GE announces plans to slash 1,300 Swiss jobs
General Electric on Wednesday announced plans to shed 1,300 jobs in Switzerland as part of an overall plan to cut 6,500 positions across Europe after acquiring the energy business of French company Alstom for $10.3 billion last year.
Swiss union representatives reacted angrily to the cuts unveiled by the US company, calling them an “earthquake in Switzerland’s workplace”.
“It’s a slap in the face of all the staff,” Christof Burkard, deputy managing director of the Angestellte Schweiz employees association, said in a statement issued on the union’s website.
Burkard slammed the rapid dismantling of the Alstom operations — the cuts amount to almost a quarter of its Swiss workforce — so quickly after GE's takeover.
“The American style of management has definitely arrived in the Swiss workplace.”
GE said it plans to eliminate 1,700 positions in Germany, 765 in France and 570 in the UK.
The American company said it has launched a consultation process in Switzerland to discuss a restructuring plan as its aligns its different activities to the current realities of European energy market, particularly steam and gas-driven power generation.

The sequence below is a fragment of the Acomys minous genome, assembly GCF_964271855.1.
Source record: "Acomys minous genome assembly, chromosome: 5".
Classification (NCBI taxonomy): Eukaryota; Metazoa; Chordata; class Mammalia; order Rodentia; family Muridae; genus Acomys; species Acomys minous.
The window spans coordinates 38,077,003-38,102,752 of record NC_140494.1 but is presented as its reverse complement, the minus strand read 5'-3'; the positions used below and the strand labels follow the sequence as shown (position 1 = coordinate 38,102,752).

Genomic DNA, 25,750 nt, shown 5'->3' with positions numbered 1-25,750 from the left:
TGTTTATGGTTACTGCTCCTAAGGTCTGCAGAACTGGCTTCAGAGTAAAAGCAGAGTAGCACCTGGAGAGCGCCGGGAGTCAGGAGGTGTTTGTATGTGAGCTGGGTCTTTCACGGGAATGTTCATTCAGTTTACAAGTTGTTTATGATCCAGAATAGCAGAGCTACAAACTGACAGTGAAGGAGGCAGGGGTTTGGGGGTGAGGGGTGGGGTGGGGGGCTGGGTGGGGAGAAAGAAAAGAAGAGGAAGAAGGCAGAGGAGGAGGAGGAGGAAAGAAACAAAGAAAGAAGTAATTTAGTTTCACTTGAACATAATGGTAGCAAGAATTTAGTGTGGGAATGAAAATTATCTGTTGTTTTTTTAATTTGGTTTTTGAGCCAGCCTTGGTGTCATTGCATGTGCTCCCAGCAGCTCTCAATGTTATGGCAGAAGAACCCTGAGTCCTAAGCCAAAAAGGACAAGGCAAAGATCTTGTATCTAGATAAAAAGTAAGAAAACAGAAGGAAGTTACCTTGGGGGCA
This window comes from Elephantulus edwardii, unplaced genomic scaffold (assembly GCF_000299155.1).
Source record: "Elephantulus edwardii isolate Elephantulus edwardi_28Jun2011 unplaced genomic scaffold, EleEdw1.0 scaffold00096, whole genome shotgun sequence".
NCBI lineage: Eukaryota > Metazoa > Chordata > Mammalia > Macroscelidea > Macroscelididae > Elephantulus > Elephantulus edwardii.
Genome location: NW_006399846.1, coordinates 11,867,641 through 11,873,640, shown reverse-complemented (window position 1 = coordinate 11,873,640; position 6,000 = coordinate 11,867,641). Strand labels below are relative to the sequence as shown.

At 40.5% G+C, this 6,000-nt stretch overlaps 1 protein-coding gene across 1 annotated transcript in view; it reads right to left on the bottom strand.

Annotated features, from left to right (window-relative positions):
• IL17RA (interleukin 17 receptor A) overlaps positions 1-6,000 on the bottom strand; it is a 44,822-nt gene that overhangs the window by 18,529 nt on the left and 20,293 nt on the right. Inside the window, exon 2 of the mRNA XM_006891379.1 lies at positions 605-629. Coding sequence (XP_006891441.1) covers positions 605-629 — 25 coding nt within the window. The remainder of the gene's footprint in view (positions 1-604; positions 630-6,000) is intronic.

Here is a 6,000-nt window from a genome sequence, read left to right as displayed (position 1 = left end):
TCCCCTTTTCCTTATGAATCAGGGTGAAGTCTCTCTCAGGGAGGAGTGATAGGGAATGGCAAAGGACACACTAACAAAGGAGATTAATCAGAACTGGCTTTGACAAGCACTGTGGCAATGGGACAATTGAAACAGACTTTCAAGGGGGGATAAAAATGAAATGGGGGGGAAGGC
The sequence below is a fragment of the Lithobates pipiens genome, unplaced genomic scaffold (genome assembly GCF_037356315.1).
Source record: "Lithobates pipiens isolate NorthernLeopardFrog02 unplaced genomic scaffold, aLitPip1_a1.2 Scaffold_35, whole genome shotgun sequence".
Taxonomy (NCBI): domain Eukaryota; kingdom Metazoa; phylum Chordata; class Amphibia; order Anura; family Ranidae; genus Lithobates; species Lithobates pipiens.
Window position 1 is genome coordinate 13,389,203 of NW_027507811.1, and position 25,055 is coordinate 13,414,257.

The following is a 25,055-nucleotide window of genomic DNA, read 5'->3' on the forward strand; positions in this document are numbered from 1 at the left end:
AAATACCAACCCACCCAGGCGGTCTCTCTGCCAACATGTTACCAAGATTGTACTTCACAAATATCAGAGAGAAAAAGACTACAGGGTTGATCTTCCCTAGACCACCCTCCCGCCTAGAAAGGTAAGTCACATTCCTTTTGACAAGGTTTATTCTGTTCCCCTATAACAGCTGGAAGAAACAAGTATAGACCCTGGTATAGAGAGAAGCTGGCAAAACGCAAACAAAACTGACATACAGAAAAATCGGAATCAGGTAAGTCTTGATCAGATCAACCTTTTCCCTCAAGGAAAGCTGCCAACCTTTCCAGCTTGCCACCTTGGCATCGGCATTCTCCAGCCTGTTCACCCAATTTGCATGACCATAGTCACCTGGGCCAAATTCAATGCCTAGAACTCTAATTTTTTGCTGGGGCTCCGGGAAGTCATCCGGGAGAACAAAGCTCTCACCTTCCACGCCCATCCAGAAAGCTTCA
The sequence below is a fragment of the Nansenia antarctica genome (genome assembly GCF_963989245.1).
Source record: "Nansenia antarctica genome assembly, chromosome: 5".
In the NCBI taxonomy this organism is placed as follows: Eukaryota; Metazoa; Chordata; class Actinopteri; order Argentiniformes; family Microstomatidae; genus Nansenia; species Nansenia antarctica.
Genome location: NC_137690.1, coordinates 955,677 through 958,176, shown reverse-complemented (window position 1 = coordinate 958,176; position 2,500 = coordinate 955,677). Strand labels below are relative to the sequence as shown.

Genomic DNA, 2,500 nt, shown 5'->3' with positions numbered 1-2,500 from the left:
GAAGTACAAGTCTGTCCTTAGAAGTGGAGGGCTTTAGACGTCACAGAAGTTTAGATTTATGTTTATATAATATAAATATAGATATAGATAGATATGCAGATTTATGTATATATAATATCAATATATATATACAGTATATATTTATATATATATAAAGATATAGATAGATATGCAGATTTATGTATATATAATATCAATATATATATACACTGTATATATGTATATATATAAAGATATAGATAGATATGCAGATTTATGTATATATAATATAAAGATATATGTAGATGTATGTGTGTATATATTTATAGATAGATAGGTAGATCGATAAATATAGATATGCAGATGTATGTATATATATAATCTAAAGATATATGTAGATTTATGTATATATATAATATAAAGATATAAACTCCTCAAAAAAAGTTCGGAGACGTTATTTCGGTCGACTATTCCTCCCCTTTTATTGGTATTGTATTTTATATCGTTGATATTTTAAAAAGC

GE has taken over Swiss plants in Baden, Birr, Dättwil, Turgi and Oberentfelden.
But a company spokesman, Philippe Cochet, told Le Temps newspaper there would be no plant closures in Switzerland.
As proof of its commitment to the country, GE has installed the headquarters of two of its units — Power Services and Steam Power Systems — in Baden.
The city in the canton of Aargau is also the European headquarters of its Steam Power Systems.
Cochet said the company’s restructuring is occurring at a time when there is a reduction in energy consumption in Europe amid slow economic growth.
The plan will be rolled out between now and the end of 2017, with support for affected employees, he told Le Temps.
GE staff were transported to Baden by bus where they were informed of the planned layoffs, with many reacting bitterly to the announcement.
Economic Affairs Minister Johann Schneider-Ammann came under fire because he said last year after talks with Alstom management that he expected no job losses fromn the GE takeover.
But he told reporters in Bern on Wednesday that economic conditions have changed since then, Blick reported online.
“From this perspective it is necessary to have some understanding,” he said.